Articles

Freelance writing for SMH.com.au, The Glebe, Cleo, SundayLife and elsewhere

Why are we still paying for stuff with pieces of plastic?

Cash is king, the old saying goes. Well, it’s time that particular monarch was overthrown. How is it that in 2016, when we carry the internet in our pockets, we still conduct transactions by exchanging brightly-coloured pieces of plastic with numbers written on them? And how is carrying a jangling bunch of metal coins around in any way efficient?

Coins and notes were useful instruments in their day, but that day is over. Increasing numbers of us no longer carry notepads and pencils wherever we go, or look at the mechanical hands of a wristwatch when we want to know the time, and it’s time for the practice of carrying cash to follow these devices into the dustbin of history.Read More »Why are we still paying for stuff with pieces of plastic?

Advertisements
__ATA.cmd.push(function() { __ATA.initSlot('atatags-1-5da82fab91637', { collapseEmpty: 'before', sectionId: '127012691', location: 120, width: 300, height: 250 }); });
__ATA.cmd.push(function() { __ATA.initSlot('atatags-2-5da82fab9164b', { collapseEmpty: 'before', sectionId: '127012694', location: 130, width: 300, height: 250 }); });

How would Australia deal with President Trump?

  • Blog, SMH

Somewhere in Canberra, in a bunker that requires a retina scan for entry and is swept hourly for bugs, experts from the Department of Foreign Affairs and Trade, the Australian Defence Force and the Advanced Hair Studio are undoubtedly war-gaming a scenario that was once unthinkable, but is now looking increasingly likely: President Trump.

Once best known for fake-sacking fake employees and writing his name on garish buildings, the billionaire’s candidacy has gone from enacting a joke from The Simpsons to becoming the Republican frontrunner, while remaining no less amusing.Read More »How would Australia deal with President Trump?

A ridiculously slow road to a fast train

For years, I’ve dreamed of sauntering down to Melbourne’s Southern Cross station and sliding into a comfortable seat on board a shiny new Very Fast or even Extremely Fast Train. I’d sit and work on my laptop, or read a book, or recline my seat to take a nap while the landscape whizzed by, faster than a Saudi diplomat being pursued by the AFP.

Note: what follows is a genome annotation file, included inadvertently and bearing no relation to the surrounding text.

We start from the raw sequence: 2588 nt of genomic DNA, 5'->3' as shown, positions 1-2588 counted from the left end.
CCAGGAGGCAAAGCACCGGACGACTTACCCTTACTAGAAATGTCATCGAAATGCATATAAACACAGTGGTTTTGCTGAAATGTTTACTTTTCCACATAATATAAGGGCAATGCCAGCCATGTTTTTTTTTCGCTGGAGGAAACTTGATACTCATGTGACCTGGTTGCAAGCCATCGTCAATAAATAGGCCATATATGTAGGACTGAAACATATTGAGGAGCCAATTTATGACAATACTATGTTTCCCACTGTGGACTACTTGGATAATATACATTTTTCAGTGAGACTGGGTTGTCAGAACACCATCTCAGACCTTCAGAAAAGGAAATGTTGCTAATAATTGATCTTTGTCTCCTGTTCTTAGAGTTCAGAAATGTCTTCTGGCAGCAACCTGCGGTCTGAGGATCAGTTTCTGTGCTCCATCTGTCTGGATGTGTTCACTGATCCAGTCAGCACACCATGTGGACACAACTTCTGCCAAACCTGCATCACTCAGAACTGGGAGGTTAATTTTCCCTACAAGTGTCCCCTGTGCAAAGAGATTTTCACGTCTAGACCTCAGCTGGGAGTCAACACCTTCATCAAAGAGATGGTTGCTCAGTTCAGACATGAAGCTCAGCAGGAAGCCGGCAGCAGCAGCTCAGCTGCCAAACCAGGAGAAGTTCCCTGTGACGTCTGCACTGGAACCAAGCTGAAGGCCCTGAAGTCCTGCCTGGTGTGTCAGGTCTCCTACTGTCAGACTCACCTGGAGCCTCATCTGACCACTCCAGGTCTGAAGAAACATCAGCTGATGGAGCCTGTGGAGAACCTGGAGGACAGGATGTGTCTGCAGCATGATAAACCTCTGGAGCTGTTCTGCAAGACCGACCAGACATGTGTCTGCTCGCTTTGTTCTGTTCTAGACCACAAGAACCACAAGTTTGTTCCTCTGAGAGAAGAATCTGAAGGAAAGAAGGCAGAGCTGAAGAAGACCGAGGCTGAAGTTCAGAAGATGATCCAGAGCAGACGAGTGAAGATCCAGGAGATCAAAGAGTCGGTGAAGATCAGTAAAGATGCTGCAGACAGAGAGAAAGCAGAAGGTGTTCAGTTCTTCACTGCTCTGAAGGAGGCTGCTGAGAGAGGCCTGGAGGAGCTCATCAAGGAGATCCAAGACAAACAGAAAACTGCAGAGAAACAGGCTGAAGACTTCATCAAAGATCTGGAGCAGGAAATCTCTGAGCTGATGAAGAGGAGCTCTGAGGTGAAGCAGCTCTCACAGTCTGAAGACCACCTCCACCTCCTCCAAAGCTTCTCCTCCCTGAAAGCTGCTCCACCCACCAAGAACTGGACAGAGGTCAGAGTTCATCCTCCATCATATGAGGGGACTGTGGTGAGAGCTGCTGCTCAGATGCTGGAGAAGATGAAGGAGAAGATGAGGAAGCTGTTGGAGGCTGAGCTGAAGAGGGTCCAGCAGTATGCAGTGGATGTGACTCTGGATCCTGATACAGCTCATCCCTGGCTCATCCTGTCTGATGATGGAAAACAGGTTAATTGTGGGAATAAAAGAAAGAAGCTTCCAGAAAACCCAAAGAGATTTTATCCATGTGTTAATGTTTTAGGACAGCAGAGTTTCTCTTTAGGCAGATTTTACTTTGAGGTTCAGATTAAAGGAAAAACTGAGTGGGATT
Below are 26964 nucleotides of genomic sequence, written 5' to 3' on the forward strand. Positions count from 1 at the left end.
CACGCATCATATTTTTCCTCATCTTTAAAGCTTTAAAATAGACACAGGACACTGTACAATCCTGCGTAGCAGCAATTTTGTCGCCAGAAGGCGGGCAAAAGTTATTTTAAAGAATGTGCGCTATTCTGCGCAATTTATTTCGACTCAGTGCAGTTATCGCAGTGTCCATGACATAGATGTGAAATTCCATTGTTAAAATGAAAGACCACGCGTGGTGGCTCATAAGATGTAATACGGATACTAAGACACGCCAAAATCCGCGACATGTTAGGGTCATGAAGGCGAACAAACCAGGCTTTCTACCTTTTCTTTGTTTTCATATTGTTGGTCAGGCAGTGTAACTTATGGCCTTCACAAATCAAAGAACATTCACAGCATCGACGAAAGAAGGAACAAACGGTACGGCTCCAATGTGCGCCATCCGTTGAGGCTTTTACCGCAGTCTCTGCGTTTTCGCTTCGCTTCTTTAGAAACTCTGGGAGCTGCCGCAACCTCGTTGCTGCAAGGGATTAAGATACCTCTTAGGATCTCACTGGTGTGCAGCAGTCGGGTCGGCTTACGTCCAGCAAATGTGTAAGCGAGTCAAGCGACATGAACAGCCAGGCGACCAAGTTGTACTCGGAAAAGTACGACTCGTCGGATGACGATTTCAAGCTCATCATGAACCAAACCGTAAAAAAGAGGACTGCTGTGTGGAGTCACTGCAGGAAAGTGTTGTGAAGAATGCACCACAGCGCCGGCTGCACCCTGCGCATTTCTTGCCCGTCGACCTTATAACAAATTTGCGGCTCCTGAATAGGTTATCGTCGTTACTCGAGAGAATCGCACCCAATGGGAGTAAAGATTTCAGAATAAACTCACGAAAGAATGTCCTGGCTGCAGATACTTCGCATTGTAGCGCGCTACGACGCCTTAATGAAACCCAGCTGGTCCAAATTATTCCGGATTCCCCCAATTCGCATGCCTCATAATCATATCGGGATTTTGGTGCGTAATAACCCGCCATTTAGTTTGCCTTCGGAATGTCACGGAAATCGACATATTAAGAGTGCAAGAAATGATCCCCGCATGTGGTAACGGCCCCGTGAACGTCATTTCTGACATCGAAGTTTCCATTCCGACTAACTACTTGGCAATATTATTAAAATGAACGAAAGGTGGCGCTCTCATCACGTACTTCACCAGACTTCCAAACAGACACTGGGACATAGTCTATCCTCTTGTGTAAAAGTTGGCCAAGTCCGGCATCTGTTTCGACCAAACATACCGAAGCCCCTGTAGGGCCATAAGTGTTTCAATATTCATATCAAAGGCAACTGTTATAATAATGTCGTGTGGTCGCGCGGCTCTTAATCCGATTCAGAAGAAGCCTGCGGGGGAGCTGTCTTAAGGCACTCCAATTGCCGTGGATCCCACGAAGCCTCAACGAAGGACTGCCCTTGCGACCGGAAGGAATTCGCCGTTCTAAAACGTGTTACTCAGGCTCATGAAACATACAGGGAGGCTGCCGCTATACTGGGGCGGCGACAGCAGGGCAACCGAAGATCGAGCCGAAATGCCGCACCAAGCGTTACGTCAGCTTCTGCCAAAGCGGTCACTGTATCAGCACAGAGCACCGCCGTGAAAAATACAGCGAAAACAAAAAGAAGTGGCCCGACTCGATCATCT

Occasionally, kind people would come past with coffee and snacks, and perhaps an in-seat massage. And then, less than three hours later, I’d alight at Sydney Central, and get on with my day.Read More »A ridiculously slow road to a fast train

If our homes are our castles, can we smoke them up?

Every year, it gets a little harder to be a smoker. Successive governments have ratcheted pack prices further upwards – another hike is on the way if Bill Shorten is elected, and the Coalition may follow the same path.

The way things are going, future treasurers and finance ministers will indulge in a decadent puff on a cigarette instead of a cigar before handing down a federal budget.Read More »If our homes are our castles, can we smoke them up?

The piece on procrastination I’ve always meant to write

I’ve always been a procrastinator. I’ve been meaning to write about this problem for a while, but never quite got around to it. And then, out of the blue, Daily Life suggested it – presumably after several years’ experience with my work habits.

And yes, it’s true – my approach to any task is to work out how late before the deadline I have to start, and then start considerably later.

At uni, I got to the point where my standard approach to any essay was to start the night before – even the 6000-word ones. As the years passed, I began them later and later, until I wasn’t starting until dawn on the due date.